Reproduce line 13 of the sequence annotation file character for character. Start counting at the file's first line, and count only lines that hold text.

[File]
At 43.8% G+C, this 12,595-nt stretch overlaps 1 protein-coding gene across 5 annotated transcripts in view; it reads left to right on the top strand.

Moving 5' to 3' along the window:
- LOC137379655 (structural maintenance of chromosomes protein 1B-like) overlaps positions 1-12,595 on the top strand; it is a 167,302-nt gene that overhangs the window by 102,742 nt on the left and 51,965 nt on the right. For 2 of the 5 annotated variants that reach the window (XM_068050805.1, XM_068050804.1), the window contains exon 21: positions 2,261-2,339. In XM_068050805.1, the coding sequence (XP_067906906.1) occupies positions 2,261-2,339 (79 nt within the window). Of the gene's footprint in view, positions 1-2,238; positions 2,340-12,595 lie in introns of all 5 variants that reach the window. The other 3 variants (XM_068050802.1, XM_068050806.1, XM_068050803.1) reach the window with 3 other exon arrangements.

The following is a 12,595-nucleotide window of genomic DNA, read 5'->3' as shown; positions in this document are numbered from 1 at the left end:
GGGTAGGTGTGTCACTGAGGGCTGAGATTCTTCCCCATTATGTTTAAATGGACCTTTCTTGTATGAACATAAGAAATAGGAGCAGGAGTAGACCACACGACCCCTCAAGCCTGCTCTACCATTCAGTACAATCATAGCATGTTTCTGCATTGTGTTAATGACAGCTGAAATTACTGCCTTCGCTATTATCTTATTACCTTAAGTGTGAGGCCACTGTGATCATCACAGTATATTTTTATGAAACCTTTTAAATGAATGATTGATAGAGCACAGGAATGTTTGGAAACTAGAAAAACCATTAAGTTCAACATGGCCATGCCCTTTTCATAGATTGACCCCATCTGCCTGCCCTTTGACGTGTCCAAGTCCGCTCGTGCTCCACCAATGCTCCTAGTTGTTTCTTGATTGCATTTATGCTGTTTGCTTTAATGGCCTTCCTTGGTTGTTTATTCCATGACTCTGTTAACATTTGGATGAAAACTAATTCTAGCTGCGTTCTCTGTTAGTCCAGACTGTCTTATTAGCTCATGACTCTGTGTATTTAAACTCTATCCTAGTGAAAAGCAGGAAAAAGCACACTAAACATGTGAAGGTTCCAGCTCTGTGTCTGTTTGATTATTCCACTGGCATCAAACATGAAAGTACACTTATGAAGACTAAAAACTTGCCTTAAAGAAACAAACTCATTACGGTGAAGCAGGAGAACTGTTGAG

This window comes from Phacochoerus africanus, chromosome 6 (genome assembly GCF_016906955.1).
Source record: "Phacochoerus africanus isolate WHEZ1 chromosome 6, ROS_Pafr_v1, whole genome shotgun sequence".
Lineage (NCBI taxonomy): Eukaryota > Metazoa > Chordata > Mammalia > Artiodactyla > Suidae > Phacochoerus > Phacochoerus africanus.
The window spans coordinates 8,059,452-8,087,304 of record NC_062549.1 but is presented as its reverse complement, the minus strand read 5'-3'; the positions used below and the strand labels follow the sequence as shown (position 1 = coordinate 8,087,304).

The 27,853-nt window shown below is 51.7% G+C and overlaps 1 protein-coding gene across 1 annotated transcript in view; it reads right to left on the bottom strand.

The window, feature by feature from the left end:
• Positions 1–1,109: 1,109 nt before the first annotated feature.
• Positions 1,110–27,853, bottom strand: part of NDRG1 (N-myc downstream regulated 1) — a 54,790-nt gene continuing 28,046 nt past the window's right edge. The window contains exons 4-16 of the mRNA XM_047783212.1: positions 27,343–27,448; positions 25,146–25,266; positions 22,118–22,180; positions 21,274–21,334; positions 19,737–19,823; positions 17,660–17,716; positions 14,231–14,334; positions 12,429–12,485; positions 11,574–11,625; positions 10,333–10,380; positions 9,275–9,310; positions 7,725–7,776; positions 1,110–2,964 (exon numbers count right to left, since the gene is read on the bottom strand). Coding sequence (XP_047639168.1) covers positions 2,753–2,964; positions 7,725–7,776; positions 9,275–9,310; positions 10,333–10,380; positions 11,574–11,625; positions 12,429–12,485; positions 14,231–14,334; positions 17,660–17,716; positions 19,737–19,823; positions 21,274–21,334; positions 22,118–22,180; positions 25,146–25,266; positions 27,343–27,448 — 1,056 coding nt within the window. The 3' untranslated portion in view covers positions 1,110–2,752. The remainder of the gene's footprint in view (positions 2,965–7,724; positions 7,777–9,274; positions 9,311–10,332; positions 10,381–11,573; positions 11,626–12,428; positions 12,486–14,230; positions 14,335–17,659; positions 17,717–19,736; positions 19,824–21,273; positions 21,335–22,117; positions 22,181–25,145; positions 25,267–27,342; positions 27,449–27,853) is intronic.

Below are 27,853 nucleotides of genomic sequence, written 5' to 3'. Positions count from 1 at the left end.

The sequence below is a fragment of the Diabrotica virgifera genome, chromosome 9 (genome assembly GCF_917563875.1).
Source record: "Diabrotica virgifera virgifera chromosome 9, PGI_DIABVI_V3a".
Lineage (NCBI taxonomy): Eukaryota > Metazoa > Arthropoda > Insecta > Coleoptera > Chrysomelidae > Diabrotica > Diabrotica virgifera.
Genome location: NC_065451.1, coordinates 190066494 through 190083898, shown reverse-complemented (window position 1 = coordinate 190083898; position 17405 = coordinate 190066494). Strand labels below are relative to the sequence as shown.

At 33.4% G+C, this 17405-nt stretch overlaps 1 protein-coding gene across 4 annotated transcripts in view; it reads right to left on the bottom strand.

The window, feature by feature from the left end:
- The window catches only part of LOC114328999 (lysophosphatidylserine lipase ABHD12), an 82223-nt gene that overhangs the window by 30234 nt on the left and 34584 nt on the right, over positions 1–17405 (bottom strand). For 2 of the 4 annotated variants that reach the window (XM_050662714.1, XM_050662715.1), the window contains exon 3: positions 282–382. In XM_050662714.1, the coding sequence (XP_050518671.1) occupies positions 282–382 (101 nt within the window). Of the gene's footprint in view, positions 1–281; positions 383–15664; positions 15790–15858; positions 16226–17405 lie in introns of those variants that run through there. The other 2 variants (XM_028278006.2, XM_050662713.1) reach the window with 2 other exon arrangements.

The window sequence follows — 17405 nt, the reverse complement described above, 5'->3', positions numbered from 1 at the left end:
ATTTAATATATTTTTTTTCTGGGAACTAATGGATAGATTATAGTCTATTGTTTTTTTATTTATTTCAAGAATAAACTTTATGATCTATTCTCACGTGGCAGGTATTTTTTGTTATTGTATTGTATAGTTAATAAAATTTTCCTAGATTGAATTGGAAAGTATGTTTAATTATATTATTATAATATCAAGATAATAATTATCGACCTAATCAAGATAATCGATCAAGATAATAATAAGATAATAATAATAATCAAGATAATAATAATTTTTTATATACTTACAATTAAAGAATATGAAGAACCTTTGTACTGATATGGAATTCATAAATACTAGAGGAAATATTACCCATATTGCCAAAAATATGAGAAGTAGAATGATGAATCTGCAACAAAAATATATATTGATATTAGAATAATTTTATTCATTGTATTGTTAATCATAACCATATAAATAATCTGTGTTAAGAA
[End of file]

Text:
• Positions 1,110–27,853, bottom strand: part of NDRG1 (N-myc downstream regulated 1) — a 54,790-nt gene continuing 28,046 nt past the window's right edge. The window contains exons 4-16 of the mRNA XM_047783212.1: positions 27,343–27,448; positions 25,146–25,266; positions 22,118–22,180; positions 21,274–21,334; positions 19,737–19,823; positions 17,660–17,716; positions 14,231–14,334; positions 12,429–12,485; positions 11,574–11,625; positions 10,333–10,380; positions 9,275–9,310; positions 7,725–7,776; positions 1,110–2,964 (exon numbers count right to left, since the gene is read on the bottom strand). Coding sequence (XP_047639168.1) covers positions 2,753–2,964; positions 7,725–7,776; positions 9,275–9,310; positions 10,333–10,380; positions 11,574–11,625; positions 12,429–12,485; positions 14,231–14,334; positions 17,660–17,716; positions 19,737–19,823; positions 21,274–21,334; positions 22,118–22,180; positions 25,146–25,266; positions 27,343–27,448 — 1,056 coding nt within the window. The 3' untranslated portion in view covers positions 1,110–2,752. The remainder of the gene's footprint in view (positions 2,965–7,724; positions 7,777–9,274; positions 9,311–10,332; positions 10,381–11,573; positions 11,626–12,428; positions 12,486–14,230; positions 14,335–17,659; positions 17,717–19,736; positions 19,824–21,273; positions 21,335–22,117; positions 22,181–25,145; positions 25,267–27,342; positions 27,449–27,853) is intronic.